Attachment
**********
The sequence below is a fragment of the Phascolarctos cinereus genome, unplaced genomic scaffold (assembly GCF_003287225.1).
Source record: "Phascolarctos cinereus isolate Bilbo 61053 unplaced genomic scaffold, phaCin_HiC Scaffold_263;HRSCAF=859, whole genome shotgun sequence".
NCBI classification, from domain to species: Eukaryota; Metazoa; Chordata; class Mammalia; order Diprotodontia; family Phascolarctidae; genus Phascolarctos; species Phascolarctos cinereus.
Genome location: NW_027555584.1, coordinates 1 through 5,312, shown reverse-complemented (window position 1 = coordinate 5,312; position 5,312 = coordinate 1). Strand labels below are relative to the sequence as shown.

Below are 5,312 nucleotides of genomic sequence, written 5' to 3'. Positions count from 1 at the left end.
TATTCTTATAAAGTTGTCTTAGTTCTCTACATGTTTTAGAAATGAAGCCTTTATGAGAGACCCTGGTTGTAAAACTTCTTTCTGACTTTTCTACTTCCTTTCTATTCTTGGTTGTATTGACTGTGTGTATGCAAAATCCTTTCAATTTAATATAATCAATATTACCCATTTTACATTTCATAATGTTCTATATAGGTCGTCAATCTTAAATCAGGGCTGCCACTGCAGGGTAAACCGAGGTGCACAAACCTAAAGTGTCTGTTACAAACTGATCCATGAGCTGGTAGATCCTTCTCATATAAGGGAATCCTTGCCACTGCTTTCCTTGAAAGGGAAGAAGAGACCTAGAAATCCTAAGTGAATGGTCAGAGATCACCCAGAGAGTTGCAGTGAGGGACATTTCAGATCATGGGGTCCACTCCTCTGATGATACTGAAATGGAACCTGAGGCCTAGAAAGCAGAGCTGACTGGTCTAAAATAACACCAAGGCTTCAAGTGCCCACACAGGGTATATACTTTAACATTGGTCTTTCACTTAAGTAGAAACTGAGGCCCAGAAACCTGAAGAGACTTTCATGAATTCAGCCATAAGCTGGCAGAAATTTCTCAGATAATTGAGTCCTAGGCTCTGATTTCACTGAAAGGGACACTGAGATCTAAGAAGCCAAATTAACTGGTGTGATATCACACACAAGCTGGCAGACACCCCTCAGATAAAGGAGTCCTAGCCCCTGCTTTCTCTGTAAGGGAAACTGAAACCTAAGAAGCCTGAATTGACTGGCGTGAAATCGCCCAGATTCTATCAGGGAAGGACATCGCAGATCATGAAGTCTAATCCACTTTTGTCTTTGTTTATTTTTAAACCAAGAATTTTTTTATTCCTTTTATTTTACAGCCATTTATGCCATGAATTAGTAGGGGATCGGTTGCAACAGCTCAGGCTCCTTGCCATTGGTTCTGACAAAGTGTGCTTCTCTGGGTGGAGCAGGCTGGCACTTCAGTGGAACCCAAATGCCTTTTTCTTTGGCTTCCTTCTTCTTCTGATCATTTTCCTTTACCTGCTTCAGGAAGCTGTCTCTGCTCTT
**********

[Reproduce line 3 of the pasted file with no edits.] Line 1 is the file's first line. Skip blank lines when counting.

NCBI classification, from domain to species: Eukaryota; Metazoa; Chordata; class Mammalia; order Diprotodontia; family Phascolarctidae; genus Phascolarctos; species Phascolarctos cinereus.